However, using Unity is like having your own tech engine team. Doing it yourself, yes you can be more agile in reacting to specific edge cases, but in the long term most likely you will be slower on bigger changes. Android testing alone is enough to scare game ship focused devs into using Unity or other engine platforms.

The problem with making all the tech nowadays is that it is a major task, game developments are much longer, competing on releases is more difficult. Back in the day cycles were longer for everyone due to everyone making homegrown tech, now, most do not I'd wager. The control is awesome, occasional competitive advantages from being different, and the performance is better in many cases having your own tech, but the work is also much much greater. Many a game company fail at launching their titles when mired in tech rather than in launching games, thousand cuts of reacting to specific edge cases, the very benefit it brings can be the worst time filling side effect. I think Unity gives most small devs a fighting chance, even on console, an extended team that allows focus on games over tech, for a price of course. Framerate hits and various show stopper bugs are difficult to deal with sometimes on new updates. However, they are pretty quick compared to even doing it internally when it comes to breaking issues whether it be console, mobile, web etc. They just updated 4.3.2 for a breaking Mac Appstore bug.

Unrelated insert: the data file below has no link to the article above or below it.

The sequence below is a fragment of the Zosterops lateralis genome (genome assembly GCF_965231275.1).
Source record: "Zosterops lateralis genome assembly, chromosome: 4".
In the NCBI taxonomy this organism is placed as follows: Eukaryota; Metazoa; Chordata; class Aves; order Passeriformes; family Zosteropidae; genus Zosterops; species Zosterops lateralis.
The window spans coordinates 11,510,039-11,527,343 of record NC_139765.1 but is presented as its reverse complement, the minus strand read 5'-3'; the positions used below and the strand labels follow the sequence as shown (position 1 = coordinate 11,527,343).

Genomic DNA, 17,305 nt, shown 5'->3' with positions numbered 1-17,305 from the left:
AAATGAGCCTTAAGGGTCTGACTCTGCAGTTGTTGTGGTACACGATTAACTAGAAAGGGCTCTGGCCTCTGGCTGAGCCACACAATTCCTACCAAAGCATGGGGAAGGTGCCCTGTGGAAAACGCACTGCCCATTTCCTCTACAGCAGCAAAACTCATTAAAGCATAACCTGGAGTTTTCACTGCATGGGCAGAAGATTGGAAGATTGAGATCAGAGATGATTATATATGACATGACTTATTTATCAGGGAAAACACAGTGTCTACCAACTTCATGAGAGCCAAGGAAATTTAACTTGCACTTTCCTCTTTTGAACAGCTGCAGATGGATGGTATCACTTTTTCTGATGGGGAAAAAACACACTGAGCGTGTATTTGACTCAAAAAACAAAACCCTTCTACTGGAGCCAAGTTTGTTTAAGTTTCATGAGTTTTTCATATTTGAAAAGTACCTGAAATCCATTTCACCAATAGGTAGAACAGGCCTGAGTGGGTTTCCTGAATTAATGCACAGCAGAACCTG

As the console side gets bigger and more robust with the self-publish next gen I am sure the surface area of problems will be much smaller and the trade-off more favorable like it is on mobile/desktop. Because Unity wants to be the engine of choice on console as well they might treat canaries like special cases as the next gen has begun. Since the new gen is here, everyone's engines are in heavy iterations, Unity or custom.

Christopher Myburgh
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What about Unity source licenses? I thought Unity quoted such licenses on a per developer/project basis.

Pedro Guida
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"... and going native using C++ ...", or not:

Nathan Warden
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I've been using Unity almost ona daily basis for a long time (since version 1.x) and have run into maybe two or three show stopping bugs. I can only think of one off the top of my head that occured in the web player in Unity 2.x that existed for maybe about a month or so.